- 5F10 Harvard
- 5E3 Deluxe
Here is a free tour of the current factory (both amp and guitar) and a 1959 tour shot on 8mm film:
I'm always amazed at the Fender bashing found on a site dedicated to one of Fender's best guitars.
You can get a new Sweet Spot for, what, $1,700? A comparable new Swart for a little less, maybe $1,500. That's great. It's your money; you should spend it on what makes you happy.
Meanwhile the humble PRRI goes for half the cost of the "handwired" copies. And Fender's handwired amp that is closest to a Princeton is about $1,000 -- made in the USA, by the way.
No one offers more choices, or hits more price points, than the company everyone loves to hate: Fender.
I got my Ltd edition Deluxe Reverb for $875, backed with a five year warranty, brand new. Zero taxes, by the way.
If you can find a phenolic board copy for less, you should buy it.
Where else would they go? The Swart discussion page?
The RI amps aren't cheap , but they are not bad either.
I know prices are rather high in the US for the smaller vintage designs these years, but why not get an original and put it in a aftermarket chassis , along with the speaker of choice ?
You can kind of have your cake and eat it too that way
It's not like its easy to wear out the insides of these amps
Or , get an RI amp and mod/tune it to your taste. So many pros use RI amps every day ,they aren't bad by any means
People tend to get super passionate about these topics. Seems like there's plenty out there to satisfy everyone. For those that want the real deal, shell out $900-$1200 for a used SIlverface, spend $100-$200 to recap it and service it, hope it hasn't been modded and/or needs any more work done to it and you're set, but at this point, given what you're spending, you might as well go the aftermarket, boutique route and get a brand new hand-wired build.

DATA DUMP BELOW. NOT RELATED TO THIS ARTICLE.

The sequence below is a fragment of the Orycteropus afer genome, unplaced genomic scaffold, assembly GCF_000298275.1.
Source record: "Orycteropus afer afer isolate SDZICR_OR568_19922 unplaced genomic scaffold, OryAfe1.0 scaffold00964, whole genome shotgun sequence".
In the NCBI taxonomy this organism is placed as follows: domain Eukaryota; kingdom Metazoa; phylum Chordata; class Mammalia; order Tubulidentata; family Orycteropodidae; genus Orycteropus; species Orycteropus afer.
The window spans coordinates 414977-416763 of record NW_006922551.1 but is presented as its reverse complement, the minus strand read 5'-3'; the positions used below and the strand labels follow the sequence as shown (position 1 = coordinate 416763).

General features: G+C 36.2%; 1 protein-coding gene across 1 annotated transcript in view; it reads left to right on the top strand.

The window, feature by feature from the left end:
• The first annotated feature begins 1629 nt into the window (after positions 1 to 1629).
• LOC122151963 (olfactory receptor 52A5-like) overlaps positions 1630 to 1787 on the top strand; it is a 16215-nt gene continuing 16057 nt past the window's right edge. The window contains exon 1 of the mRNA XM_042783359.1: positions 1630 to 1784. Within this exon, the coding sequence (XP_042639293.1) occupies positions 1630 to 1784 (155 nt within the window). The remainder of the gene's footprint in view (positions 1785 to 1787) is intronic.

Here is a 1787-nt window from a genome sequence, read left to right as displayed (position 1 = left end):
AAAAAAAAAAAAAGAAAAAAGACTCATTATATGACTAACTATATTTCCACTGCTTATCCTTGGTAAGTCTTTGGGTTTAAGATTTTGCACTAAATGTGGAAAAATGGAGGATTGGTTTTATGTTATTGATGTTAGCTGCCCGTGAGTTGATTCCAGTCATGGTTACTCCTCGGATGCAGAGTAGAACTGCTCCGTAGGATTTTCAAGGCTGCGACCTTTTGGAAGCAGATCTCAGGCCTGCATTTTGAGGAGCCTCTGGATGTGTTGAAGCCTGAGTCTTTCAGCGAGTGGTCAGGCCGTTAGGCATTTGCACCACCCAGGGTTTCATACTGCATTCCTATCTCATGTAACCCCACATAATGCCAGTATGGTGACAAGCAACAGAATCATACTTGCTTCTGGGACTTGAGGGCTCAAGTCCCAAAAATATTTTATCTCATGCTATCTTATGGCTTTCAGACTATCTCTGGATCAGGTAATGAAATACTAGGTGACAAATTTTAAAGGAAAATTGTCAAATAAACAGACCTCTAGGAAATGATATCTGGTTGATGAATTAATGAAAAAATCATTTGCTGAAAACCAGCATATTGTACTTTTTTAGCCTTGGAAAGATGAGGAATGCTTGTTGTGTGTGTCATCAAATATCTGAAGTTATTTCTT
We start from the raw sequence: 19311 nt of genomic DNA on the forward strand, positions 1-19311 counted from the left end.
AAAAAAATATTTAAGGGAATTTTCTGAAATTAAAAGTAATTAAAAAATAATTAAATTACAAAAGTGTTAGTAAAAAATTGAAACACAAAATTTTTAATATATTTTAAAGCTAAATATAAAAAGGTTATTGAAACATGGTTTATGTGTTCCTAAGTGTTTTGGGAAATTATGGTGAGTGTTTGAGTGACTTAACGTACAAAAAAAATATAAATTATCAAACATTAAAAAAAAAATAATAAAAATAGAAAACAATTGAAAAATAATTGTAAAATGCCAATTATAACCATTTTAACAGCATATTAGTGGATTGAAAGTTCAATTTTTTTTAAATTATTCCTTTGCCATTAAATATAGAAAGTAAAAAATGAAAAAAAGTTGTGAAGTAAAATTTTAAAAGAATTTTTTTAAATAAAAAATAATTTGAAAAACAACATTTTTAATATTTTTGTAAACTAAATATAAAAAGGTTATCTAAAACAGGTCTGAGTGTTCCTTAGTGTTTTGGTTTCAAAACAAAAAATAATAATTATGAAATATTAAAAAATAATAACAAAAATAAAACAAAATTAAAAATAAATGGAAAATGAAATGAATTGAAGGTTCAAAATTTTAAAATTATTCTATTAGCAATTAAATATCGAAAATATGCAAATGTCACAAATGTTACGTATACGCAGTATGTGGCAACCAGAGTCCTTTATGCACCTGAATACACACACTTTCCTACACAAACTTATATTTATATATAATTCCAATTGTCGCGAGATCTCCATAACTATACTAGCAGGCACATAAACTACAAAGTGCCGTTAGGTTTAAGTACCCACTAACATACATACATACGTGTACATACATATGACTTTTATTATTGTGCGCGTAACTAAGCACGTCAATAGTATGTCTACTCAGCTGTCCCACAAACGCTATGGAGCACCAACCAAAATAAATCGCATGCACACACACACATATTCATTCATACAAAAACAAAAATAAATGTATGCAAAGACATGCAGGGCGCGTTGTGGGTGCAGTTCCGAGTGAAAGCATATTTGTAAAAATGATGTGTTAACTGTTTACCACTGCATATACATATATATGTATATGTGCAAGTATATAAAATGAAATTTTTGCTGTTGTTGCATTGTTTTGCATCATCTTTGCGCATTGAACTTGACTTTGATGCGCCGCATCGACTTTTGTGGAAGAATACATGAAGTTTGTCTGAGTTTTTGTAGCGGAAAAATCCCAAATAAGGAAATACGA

For the rest of us that haven't been fortunate to find a reasonable price on an old PR that isn't butchered and needs ton of work, the PRRI's are not a bad deal. Sure, $949 before tax is a bit much, (and it's pretty easy to get one for under $900 out the door after tax if you haggle or take advantage of promotions) but it's ready to go out of the box, unless you're a tweaker and want to replace everything (OT, speaker, tubes) and if that's the case you should go have one custom built to your specs. If you're a hardwired die hard, again, go with a custom build. IF you're scared that your PCB will crap out on your sometime down the line and will be impossible for a tech to fix, then go with a custom, hardwired build. Trust me, I totally get the fact that a hardwired amp is WAY easier to fix and repair, but there comes a point where you have to determine if spending twice what a reissue cost is going to offset any repair costs down the line. As an example, I recently scored a new PRRI for $787 out the door. It has a warranty, but after the warranty expires, I doubt I will ever have t spend another $700 in repairs on this thing during it's lifetime. There are always duds and lemons, but it seems like overall PCB is pretty reliable.
I feel it's like saying old cars are way easier to fix, so why even bother spending the money on a new car because they're so complicated and harder to fix. Sure I'd like to have a vintage, hardwired, pristine PR, but it's just not in the cards. I can't afford (more like don't want to spend double what a PRRI costs) just to say I have a hardwired amp. Plus, no mater how much I spend, or if my amp is hardwired, best components, etc., it ain't going to make me a better player. I'm not trashing the boutique builds. All of them are SUPER nice amps and darn fine, but to think that everything else is inferior as far as sound, tone, etc. is just ridiculous. There are killer sounding PR's in several price points, and the PCB's can hold their own.
They certainly can , and if something need repair , you just need someone who can and will work on them........You know , people that are capable of repairing stuff from the late 70´s and up....Its not that big a deal